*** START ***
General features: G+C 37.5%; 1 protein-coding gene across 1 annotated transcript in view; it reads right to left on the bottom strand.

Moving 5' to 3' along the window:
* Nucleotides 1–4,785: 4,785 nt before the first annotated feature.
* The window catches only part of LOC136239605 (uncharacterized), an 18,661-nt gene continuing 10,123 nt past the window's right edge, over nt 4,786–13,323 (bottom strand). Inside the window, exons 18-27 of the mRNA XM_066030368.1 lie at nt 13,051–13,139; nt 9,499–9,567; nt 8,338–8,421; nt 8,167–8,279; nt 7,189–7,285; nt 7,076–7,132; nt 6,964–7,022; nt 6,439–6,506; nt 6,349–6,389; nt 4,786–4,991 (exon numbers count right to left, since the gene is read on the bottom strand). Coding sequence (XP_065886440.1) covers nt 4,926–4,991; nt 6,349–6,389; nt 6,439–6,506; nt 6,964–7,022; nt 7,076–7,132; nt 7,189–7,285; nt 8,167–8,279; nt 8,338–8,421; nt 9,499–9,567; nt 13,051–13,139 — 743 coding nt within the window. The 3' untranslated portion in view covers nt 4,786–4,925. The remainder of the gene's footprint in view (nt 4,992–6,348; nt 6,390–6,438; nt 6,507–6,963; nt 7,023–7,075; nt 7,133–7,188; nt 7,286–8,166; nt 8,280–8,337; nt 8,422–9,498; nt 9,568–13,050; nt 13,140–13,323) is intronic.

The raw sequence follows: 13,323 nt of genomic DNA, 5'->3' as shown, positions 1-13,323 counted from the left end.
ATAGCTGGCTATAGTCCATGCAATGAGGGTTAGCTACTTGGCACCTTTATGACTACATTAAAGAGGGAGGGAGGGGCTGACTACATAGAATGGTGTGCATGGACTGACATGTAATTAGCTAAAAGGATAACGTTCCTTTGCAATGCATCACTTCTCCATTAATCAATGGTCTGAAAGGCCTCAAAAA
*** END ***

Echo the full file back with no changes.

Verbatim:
General features: G+C 37.5%; 1 protein-coding gene across 1 annotated transcript in view; it reads right to left on the bottom strand.

Moving 5' to 3' along the window:
* Nucleotides 1–4,785: 4,785 nt before the first annotated feature.
* The window catches only part of LOC136239605 (uncharacterized), an 18,661-nt gene continuing 10,123 nt past the window's right edge, over nt 4,786–13,323 (bottom strand). Inside the window, exons 18-27 of the mRNA XM_066030368.1 lie at nt 13,051–13,139; nt 9,499–9,567; nt 8,338–8,421; nt 8,167–8,279; nt 7,189–7,285; nt 7,076–7,132; nt 6,964–7,022; nt 6,439–6,506; nt 6,349–6,389; nt 4,786–4,991 (exon numbers count right to left, since the gene is read on the bottom strand). Coding sequence (XP_065886440.1) covers nt 4,926–4,991; nt 6,349–6,389; nt 6,439–6,506; nt 6,964–7,022; nt 7,076–7,132; nt 7,189–7,285; nt 8,167–8,279; nt 8,338–8,421; nt 9,499–9,567; nt 13,051–13,139 — 743 coding nt within the window. The 3' untranslated portion in view covers nt 4,786–4,925. The remainder of the gene's footprint in view (nt 4,992–6,348; nt 6,390–6,438; nt 6,507–6,963; nt 7,023–7,075; nt 7,133–7,188; nt 7,286–8,166; nt 8,280–8,337; nt 8,422–9,498; nt 9,568–13,050; nt 13,140–13,323) is intronic.

The raw sequence follows: 13,323 nt of genomic DNA, 5'->3' as shown, positions 1-13,323 counted from the left end.
ATAGCTGGCTATAGTCCATGCAATGAGGGTTAGCTACTTGGCACCTTTATGACTACATTAAAGAGGGAGGGAGGGGCTGACTACATAGAATGGTGTGCATGGACTGACATGTAATTAGCTAAAAGGATAACGTTCCTTTGCAATGCATCACTTCTCCATTAATCAATGGTCTGAAAGGCCTCAAAAA